Standard stories about the history of hearing research mark two major shifts in the twentieth century: an orientational shift from physiological acoustics to psychoacoustics, and a series of major technological changes that transformed the field. Boring's history of hearing research listed specific technologies as turning points in ideas about the ear. Technology also plays a starring role in Audrey B. Davis's and Uta Merzbach's history of hearing research. They note that American research generally followed European work before the First World War in substance, method, and equipment. 3 The authors lament that early twentieth-century university-based psychological researchers could not follow "the path of technology" unless they aligned themselves with engineers in industrial laboratories and clinicians in state laboratories: "These were no longer the days when one could rely on the munificence of a King Maximillian of Bavaria to underwrite an apparatus for vowel construction, as had Helmholtz, or make history as a Bell or an Edison on the basis of invention and entrepreneurship alone. In the industrial society of the twentieth century, scientific advances based on technological breakthroughs have been made with the support of either government or industry." Though their view of Bell and Edison is somewhat romantic (in fact, both benefited greatly from an association with Western Union and private investors), Davis and Merzbach rightly identified a new set of principles guiding scientific research into hearing in the early twentieth century.
Davis and Merzbach write that in the approximate half-century between the publication of the final edition of Hermann Helmholtz's On the Sensations of Tone and 1930, "audition in psychology passed through a well-defined phase." By this they mean that psychological studies of hearing began the period as a mélange of laboratory psychology, theoretical exploration, and physiological experimentation but ended with the dominance of electrophysiology in the study of hearing. The employment of hearing history by Boring, Davis, and Merzbach echoed an important paper published by the Bell Labs researchers Harvey Fletcher and R. L. Wegel in 1922 titled "The Frequency-Sensitivity of Normal Ears." They list prior attempts to determine absolute thresholds of human hearing. In the process, they directly connect knowledge of hearing to available sound technologies. Consider the technologies used and dates in the list:
1870: organ pipe
1883: tuning fork
1889: telephone receiver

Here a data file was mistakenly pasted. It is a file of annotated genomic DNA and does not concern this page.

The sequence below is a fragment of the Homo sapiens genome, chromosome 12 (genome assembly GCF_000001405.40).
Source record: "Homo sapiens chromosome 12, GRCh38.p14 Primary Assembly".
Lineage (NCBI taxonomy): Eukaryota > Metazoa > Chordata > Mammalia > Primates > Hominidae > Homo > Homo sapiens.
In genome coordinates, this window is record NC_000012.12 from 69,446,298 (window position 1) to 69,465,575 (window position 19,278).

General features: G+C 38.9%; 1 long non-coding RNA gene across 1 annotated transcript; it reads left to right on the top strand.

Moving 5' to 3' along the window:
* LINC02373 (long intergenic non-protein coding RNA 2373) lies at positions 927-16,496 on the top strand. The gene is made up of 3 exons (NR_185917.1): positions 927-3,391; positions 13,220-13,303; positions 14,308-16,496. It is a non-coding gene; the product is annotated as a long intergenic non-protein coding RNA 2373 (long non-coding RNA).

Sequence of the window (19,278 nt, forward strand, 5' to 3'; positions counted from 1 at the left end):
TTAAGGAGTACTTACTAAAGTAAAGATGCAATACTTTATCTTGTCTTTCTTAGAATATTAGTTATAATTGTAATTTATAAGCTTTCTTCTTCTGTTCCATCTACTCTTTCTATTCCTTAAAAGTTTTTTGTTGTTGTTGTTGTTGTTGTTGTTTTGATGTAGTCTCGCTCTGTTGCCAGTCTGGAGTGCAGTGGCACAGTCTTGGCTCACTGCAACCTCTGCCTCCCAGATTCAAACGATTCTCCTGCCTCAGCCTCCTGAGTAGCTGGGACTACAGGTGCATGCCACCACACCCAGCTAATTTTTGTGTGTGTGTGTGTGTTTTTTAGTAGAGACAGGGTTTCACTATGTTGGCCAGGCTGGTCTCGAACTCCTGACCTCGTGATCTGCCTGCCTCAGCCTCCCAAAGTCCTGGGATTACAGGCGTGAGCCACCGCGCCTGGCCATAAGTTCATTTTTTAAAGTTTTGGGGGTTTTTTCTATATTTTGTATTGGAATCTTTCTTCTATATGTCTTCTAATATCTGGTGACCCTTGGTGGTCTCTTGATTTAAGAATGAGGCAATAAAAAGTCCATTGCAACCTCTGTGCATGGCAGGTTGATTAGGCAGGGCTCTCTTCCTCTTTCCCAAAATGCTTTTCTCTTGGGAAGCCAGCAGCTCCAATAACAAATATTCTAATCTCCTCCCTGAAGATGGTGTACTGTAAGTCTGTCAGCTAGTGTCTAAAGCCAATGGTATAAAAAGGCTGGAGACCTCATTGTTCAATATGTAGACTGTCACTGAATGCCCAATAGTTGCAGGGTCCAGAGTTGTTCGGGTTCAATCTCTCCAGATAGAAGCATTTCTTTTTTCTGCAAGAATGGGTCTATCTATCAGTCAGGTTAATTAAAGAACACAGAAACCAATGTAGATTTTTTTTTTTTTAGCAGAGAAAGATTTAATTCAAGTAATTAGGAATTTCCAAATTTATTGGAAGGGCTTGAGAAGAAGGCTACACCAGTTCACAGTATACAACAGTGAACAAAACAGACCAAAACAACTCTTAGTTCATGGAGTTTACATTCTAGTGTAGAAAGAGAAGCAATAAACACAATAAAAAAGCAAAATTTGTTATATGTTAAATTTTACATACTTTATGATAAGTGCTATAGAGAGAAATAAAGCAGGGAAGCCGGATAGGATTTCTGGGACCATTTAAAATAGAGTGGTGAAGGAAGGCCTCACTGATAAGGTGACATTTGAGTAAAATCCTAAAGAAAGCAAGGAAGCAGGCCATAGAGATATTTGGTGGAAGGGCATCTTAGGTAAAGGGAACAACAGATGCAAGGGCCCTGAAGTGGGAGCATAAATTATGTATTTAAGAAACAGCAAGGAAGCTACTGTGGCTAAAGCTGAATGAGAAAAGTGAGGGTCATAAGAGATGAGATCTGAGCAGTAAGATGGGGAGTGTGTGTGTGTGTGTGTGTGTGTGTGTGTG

1904: modified "phone"
1905: telephone receiver
1921: thermal receiver
The list notes a shift from musical-mechanical technologies to electrical apparatus connected with the telephone and suggests a story of progress that ends with the authors: "The development of the vacuum tube amplifier and oscillator, condenser transmitter and thermal receiver has given us precision apparatus which has made it possible to make accurate measurements of ear sensitivity." Georg von Békésy's and Walter Rosenblith's history of hearing research, published in 1948, also marks a break between a fourth phase characterized by microscopic observation in physiological research and a fifth phase characterized by experiments with living animals and electrical effects. For them, the shift was technological.
The psychoacoustician Hallowell Davis's reflections on his career, published in 1977, place the period from about 1910 to about 1930 as the key moment (and especially around 1930) when a device called the audiometer came into general use, displacing "tuning forks, ticking watches, and the whispered voice as a clinical tool for diagnosis of hearing loss." Davis approvingly cites Fletcher's preference for phonograph records, sound film, condenser microphones, vacuum tube amplifiers, and high-speed mirror oscillographs for the study of human speech and hearing. In making those choices, Fletcher privileged the trappings of modern sound media over earlier tools of acoustic research.
The audiometer encapsulates this shift. An audiometer is a meter that electrically generates a continuous tone that can vary in pitch and loudness. It is important because it allows the standardization of responses and measurements in experiments, and thus enables researchers to create and compare aggregate data and to reproduce experiments and results. Psychoacoustics emerged at a moment when psychology as a whole aspired to the condition (and social status) of a physical science, when psychology labs were first being developed and experimental methods were crucial to the field's self-understanding and to the knowledge it aimed to create. The problem was that psychology dealt with the intensely private, interior dimensions of human experience, an issue that had a longer history in empirical thought. According to Kurt Danziger, "In ordinary scientific observation the experiences that are described are private too—no two scientists see exactly the same phenomenon—but this problem is overcome by the use of special media of communication that make agreement on crucial aspects of the experience possible. These media are partly physical ... and partly linguistic." The audiometer represented just such a special medium—one that combined a physical instrument with a new, more precise and more measurable way of talking about people's perceptions of sound. It took a central place in psychoacousticians' own accounts of their field's history because it represented the moment when the psychology of hearing found a possible solution to the problem of how to walk and talk like a physical science.